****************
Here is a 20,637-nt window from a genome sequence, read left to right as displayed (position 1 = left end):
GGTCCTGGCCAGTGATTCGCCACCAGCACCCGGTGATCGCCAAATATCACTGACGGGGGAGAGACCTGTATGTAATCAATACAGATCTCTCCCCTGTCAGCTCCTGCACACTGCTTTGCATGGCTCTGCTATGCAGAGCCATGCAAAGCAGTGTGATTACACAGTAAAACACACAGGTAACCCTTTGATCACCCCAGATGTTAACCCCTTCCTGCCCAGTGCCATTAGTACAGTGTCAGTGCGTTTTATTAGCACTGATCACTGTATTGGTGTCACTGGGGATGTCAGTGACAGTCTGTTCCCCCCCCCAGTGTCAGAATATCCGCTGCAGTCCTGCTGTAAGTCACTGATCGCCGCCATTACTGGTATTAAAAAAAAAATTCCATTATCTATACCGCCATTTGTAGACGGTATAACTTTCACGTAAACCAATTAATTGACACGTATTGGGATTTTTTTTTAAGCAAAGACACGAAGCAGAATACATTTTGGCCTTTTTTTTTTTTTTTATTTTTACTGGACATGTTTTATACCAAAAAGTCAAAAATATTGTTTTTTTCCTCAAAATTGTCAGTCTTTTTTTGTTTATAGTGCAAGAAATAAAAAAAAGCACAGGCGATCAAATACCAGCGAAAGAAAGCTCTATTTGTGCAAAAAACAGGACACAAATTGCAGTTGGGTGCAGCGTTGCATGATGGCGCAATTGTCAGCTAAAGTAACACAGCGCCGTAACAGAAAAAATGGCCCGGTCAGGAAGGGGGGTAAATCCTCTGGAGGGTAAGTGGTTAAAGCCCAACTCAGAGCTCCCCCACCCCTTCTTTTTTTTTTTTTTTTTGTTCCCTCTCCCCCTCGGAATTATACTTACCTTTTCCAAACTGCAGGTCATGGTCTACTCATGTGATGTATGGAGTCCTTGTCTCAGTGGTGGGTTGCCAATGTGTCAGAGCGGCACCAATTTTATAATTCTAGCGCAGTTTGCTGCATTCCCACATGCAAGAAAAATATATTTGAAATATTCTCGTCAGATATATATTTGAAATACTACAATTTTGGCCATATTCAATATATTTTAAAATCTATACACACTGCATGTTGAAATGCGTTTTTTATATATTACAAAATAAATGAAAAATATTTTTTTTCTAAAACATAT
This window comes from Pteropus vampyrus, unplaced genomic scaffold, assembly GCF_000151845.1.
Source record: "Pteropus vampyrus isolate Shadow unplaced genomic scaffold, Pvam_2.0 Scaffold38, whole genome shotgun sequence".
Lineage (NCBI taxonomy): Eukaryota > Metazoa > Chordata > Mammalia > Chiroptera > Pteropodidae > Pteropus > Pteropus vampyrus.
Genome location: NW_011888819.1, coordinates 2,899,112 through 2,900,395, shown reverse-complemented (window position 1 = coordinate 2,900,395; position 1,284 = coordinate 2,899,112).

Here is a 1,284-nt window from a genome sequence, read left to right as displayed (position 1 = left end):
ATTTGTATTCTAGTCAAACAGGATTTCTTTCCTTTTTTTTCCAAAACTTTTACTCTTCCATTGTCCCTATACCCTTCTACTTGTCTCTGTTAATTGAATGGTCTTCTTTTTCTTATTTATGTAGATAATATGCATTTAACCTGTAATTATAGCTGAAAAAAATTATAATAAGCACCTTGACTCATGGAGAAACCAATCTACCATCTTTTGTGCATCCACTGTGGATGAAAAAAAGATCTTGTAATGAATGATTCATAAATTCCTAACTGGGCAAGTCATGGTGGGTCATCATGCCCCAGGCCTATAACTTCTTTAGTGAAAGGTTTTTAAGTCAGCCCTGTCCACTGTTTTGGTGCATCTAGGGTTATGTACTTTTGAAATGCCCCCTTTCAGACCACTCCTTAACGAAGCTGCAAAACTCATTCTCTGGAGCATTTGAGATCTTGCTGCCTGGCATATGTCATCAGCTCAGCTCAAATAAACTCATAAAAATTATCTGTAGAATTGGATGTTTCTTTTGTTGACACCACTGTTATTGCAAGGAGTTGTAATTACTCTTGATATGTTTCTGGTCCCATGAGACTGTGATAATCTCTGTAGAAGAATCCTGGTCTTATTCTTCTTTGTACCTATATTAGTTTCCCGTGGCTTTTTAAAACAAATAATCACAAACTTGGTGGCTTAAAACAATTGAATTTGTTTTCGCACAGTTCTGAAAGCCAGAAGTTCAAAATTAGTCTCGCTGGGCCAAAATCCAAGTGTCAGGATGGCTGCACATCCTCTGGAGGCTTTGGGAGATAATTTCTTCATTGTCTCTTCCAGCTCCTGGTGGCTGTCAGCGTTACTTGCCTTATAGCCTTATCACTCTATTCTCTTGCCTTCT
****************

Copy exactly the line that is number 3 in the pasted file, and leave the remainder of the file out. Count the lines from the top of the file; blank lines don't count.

This window comes from Pteropus vampyrus, unplaced genomic scaffold, assembly GCF_000151845.1.